Bill to establish an “Office of the Whistleblower”
Baroness Kramer has now introduced the Protection of Whistleblowing Bill as a Private Members’ Bill, starting in the House of Lords.
In July 2019 the All-Parliamentary Group recommended for an independent office to be introduced to provide amongst other things anonymous reporting and financial security to whistleblowers. The report found that 42% of internal fraud is identified by whistleblowers and the current UK regulatory framework fails to provide comprehensive protection for whistleblowers, and is complicated and fragmented.
Attempts were made in both 2020 and 2021 to introduce legislation to establish an Office of the Whistleblower, but without success.
Baroness Kramer has now introduced the Protection of Whistleblowing Bill as a Private Members’ Bill, starting in the House of Lords. The Bill is to “establish an Office of the Whistleblower to protect whistleblowers and whistleblowing and to uphold the public interest in relation to whistleblowing; to create offences relating to the treatment of whistleblowers and handing of whistleblowing cases and to repeal the Public Interest Disclosure Act 1998.” The first reading took place on 13 June 2022, with a second reading yet to be announced.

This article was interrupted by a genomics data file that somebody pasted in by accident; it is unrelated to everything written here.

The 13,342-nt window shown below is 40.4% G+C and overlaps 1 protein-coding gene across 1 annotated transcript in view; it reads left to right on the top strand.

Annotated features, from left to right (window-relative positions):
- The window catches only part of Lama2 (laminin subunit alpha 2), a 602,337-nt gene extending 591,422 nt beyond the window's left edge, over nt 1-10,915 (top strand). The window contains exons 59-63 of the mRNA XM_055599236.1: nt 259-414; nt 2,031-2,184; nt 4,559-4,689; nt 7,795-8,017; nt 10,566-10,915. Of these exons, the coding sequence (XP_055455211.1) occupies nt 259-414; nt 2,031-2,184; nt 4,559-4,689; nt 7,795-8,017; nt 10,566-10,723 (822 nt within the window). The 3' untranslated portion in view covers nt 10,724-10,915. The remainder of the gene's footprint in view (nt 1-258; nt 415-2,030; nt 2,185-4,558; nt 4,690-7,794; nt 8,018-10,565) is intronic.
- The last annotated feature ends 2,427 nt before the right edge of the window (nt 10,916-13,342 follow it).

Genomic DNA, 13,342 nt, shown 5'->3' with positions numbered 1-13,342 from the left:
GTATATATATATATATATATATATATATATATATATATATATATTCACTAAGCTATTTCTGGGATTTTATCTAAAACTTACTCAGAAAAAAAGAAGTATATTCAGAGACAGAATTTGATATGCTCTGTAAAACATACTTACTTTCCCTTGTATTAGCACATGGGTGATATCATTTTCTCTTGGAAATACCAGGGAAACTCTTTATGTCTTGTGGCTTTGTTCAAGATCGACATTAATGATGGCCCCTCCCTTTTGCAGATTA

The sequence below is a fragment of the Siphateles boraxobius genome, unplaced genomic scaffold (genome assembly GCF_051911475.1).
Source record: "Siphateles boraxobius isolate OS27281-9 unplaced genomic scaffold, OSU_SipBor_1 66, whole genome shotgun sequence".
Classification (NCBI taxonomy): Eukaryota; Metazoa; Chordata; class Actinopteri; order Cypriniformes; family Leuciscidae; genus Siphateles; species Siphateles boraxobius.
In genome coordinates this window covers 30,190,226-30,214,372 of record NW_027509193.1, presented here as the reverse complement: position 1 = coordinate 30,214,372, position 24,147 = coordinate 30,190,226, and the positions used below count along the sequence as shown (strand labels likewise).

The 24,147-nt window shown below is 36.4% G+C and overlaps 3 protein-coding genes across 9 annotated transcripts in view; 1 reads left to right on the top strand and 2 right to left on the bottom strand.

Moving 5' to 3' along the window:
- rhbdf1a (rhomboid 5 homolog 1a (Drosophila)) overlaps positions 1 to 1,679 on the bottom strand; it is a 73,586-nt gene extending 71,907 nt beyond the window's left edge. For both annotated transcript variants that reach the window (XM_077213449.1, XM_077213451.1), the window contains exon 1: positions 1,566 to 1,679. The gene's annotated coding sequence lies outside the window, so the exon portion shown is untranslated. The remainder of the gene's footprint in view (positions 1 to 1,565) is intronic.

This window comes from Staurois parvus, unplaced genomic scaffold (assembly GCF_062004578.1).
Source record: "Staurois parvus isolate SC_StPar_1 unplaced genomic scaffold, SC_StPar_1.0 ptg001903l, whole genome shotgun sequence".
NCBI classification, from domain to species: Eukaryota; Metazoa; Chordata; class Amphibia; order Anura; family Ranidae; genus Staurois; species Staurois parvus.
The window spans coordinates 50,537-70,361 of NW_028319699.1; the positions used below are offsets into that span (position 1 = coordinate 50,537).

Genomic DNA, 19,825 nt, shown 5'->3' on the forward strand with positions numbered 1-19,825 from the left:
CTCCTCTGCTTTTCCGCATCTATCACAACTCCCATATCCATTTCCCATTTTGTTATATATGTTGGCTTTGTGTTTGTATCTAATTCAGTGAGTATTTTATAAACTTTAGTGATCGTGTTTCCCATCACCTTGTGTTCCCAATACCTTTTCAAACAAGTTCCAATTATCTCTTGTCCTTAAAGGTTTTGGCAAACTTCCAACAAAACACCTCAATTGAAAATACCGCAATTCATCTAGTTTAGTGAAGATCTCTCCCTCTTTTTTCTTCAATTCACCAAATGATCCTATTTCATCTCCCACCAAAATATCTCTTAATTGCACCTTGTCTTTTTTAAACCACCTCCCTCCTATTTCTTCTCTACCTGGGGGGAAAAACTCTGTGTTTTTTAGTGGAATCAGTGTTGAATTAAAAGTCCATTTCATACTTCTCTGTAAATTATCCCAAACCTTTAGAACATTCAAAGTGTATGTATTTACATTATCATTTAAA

At present, the UK is falling behind other countries who have already set up this regime and introduced penalties for employers who fail to comply. The fact that this is the second time a Whistleblower Bill has been introduced in the last couple of years signals that there is some persistence in this area and Government has previously indicated that it was right for the whistleblowing framework to be reviewed. The aim of the Bill is to provide further protection for whistleblowers and so may increase the number of whistleblowing claims that are brought. To mitigate against this risk, employers should therefore consider how implementing a whistleblowing policy, providing training to managers on how to deal with disclosures and escalate concerns, and create an open working environment where workers feel safe to speak up.
This legal opinion was jointly written by Katie Williams and Olivia Burrows.